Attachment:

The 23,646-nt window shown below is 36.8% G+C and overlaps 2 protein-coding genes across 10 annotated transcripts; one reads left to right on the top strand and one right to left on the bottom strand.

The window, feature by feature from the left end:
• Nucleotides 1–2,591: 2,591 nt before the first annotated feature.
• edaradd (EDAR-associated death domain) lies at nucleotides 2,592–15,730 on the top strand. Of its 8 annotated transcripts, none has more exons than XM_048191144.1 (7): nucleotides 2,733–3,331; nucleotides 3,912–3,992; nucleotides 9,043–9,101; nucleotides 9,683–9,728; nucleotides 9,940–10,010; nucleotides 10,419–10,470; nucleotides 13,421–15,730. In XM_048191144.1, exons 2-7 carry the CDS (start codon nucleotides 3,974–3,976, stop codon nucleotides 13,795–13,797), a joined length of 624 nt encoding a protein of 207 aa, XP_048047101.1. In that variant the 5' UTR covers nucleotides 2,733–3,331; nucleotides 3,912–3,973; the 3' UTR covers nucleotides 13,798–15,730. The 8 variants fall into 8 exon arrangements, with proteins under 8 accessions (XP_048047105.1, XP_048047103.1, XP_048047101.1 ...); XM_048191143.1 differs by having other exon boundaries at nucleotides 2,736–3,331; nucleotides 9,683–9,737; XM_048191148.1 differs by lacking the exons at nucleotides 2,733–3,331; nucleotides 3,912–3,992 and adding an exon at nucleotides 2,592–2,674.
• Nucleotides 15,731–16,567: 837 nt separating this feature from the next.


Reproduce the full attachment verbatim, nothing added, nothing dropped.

The 23,646-nt window shown below is 36.8% G+C and overlaps 2 protein-coding genes across 10 annotated transcripts; one reads left to right on the top strand and one right to left on the bottom strand.

The window, feature by feature from the left end:
• Nucleotides 1–2,591: 2,591 nt before the first annotated feature.
• edaradd (EDAR-associated death domain) lies at nucleotides 2,592–15,730 on the top strand. Of its 8 annotated transcripts, none has more exons than XM_048191144.1 (7): nucleotides 2,733–3,331; nucleotides 3,912–3,992; nucleotides 9,043–9,101; nucleotides 9,683–9,728; nucleotides 9,940–10,010; nucleotides 10,419–10,470; nucleotides 13,421–15,730. In XM_048191144.1, exons 2-7 carry the CDS (start codon nucleotides 3,974–3,976, stop codon nucleotides 13,795–13,797), a joined length of 624 nt encoding a protein of 207 aa, XP_048047101.1. In that variant the 5' UTR covers nucleotides 2,733–3,331; nucleotides 3,912–3,973; the 3' UTR covers nucleotides 13,798–15,730. The 8 variants fall into 8 exon arrangements, with proteins under 8 accessions (XP_048047105.1, XP_048047103.1, XP_048047101.1 ...); XM_048191143.1 differs by having other exon boundaries at nucleotides 2,736–3,331; nucleotides 9,683–9,737; XM_048191148.1 differs by lacking the exons at nucleotides 2,733–3,331; nucleotides 3,912–3,992 and adding an exon at nucleotides 2,592–2,674.
• Nucleotides 15,731–16,567: 837 nt separating this feature from the next.